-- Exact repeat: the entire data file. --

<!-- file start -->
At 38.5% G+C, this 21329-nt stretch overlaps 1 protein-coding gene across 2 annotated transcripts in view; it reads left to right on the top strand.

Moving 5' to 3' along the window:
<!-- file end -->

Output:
At 38.5% G+C, this 21329-nt stretch overlaps 1 protein-coding gene across 2 annotated transcripts in view; it reads left to right on the top strand.

Moving 5' to 3' along the window: